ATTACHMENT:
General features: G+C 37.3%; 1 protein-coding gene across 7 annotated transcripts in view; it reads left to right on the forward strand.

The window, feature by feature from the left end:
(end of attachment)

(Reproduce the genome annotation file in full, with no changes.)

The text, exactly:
General features: G+C 37.3%; 1 protein-coding gene across 7 annotated transcripts in view; it reads left to right on the forward strand.

The window, feature by feature from the left end: